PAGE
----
In these post-holiday weeks, scores of tales of knitters (and crocheters) suffering from the UGGS have appeared on mailing lists and blogs and Ravelry boards.

I have avoided this by protecting myself from the sole disease vector: I very rarely knit for other people. I knit for myself, and if I don’t like it when it’s done, well, I’m not insulted. And I knit for the Little Miss, who, being pre-verbal, can’t complain about what I give her. From time to time, I’ve knit for K, who reminded me several times before the holidays that I still hadn’t knit her a pair of socks.

How could I refuse a wish for handknit socks, I ask you?

So, I cast on in mid-December, and before midnight on New Year’s Eve I was able to present these to K:




  • Pattern: Retro Rib socks, from Favorite Socks
  • Yarn: Lime & Violet Sasquatch Superwash in Connect 4, from the Loopy Ewe
  • Needles: Set of 5 Brittany Birch size US1.5 dpns, one of which snapped just rows from the end of the toe of the second sock.  They’re sending a replacement, because they are spiffy that way.
  • Comments: I really liked this yarn, and I really liked this pattern, although I always wonder if ribbing is easier for those who knit Continental.  I’ll have to try it sometime.  I liked the yarn and the pattern so much that I’m working up a matching scarf for K, using the pattern from the ribbing at the cuff, on US3 needles.  That may be ready for next winter.

I haven’t cast on a new pair of socks yet.  I’m still hard at work on the Hooded Jacket – all the way up to the beginning of the hood now.

A Jacket!


Behold! The “Hello” Sweater! Or, as our niece exclaimed when she opened her birthday present, “A jacket!”

It’s a pattern from an old issue of Workbasket magazine. I don’t know which issue, because I got the pattern as a photocopy from a knitting store in Encino. It’s supposed to have the word “Hello” worked in intarsia across the back, but (a) I thought that looked a little silly, and (b) I’ve never done intarsia.

I’d never done a crocheted edge before, either, but there it is. And you know what doing a crocheted edge means? It means more ends to weave in! Just thought I’d mention that.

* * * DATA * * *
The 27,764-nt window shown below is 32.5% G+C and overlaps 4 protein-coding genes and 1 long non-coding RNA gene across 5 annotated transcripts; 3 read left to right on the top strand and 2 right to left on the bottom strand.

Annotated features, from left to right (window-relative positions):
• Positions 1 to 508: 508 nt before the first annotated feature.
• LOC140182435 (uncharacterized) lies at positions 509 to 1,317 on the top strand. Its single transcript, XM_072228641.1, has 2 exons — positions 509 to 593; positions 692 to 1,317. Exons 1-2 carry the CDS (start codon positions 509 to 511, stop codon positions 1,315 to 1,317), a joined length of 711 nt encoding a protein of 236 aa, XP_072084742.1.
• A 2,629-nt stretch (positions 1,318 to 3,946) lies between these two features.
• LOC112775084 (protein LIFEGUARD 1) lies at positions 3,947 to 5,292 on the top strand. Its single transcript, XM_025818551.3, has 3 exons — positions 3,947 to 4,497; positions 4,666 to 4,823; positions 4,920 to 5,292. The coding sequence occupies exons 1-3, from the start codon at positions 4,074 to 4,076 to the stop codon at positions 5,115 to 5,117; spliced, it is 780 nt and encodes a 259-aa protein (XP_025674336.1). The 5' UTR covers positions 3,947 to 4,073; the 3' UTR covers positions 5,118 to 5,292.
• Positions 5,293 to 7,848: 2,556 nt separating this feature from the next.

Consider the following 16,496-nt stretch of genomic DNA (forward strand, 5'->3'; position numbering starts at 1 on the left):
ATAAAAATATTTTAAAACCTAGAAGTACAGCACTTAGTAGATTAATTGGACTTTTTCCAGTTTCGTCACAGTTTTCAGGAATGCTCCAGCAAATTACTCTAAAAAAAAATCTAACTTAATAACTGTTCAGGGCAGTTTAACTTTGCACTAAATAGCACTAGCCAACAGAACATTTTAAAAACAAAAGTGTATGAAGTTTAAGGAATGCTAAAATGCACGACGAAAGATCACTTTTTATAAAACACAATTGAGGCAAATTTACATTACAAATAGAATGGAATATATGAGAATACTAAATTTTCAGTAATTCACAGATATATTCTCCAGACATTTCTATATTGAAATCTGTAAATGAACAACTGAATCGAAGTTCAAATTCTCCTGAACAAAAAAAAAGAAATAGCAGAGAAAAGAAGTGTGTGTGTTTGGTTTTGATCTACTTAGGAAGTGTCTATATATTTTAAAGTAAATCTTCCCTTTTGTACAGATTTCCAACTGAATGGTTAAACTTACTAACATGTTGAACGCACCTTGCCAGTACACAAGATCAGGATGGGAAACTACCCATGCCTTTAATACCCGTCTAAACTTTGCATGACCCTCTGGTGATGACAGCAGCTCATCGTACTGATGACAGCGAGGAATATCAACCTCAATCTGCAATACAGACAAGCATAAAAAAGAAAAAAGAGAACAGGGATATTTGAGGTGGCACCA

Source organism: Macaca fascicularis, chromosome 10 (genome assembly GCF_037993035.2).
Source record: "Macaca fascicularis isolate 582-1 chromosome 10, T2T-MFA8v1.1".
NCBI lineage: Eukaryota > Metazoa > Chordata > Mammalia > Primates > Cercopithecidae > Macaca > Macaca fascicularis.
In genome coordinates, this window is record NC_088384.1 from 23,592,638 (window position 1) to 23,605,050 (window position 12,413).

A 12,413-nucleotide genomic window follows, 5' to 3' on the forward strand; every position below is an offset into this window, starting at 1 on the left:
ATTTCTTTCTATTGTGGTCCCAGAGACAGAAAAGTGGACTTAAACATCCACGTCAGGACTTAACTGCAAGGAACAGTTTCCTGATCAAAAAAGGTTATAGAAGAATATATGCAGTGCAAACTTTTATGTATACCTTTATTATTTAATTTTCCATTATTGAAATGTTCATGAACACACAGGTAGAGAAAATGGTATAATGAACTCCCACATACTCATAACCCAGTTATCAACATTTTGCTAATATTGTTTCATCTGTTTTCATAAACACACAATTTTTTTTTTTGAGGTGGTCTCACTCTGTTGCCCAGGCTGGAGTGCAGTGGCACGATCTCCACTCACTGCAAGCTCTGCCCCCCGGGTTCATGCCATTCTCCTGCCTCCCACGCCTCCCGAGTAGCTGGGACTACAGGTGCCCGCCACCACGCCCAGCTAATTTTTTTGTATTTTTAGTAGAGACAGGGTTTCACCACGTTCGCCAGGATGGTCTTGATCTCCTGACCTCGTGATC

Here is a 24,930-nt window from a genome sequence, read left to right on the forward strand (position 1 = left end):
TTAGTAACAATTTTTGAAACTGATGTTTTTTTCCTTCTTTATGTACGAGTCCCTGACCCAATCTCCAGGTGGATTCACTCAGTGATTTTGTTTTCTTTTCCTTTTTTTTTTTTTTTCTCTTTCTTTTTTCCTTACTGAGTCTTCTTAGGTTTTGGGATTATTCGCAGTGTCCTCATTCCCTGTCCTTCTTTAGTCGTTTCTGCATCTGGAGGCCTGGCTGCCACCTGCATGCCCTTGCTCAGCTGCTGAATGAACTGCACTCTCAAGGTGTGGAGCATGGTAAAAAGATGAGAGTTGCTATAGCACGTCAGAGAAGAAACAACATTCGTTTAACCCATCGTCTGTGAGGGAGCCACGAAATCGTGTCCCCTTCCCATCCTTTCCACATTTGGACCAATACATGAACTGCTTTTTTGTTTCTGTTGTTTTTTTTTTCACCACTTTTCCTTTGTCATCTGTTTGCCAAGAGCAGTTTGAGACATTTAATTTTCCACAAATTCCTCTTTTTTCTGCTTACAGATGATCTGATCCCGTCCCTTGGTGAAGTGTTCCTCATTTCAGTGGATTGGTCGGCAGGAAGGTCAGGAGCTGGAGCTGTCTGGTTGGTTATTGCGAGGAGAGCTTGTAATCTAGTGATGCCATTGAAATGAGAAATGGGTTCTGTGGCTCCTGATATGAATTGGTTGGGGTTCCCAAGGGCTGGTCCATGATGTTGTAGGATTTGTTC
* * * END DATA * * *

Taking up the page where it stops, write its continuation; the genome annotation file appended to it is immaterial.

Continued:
There were a few issues in the making of this sweater. The original pattern has two colors in the ribbing – the first two rows in one color, the rest of the ribbing in a second color, and then the body of the sweater in the main color. The sample sweater in the store was only worked in two colors – one for the ribbing and edging, and one for the main body. I ended up doing two rows of the contrast color and then switching the main color, rather than doing all the ribbing in the contrast color, for reasons even I can’t explain. Also, on the advice of the nice lady at the store, we bought one skein of the contrast color and two of the main color.

You know what happened next, right?

Of course, I ran out of the main color early in the yoke. Five days before the birthday. We called the shop, and they had 5 skeins of the right color… from a different dye lot. I tried to call around, but I had no luck. We drove out to Encino and took all five skeins out into the sunlight and took the closest match.

It came out pretty close. And the sweater is darn cute on the recipient.

Deadline Knitting

Work continues on the Seekrit Gift Project. Last night’s festivities including weaving in about 56 yarn tails and sewing seams. It was Part II of the sewing, actually, since I did about half of the weaving and seaming Tuesday night.

At least last night’s fun also included the season premiere of Lost.

Tonight, I attempt to crochet an edging. And buttonholes. Wish me luck.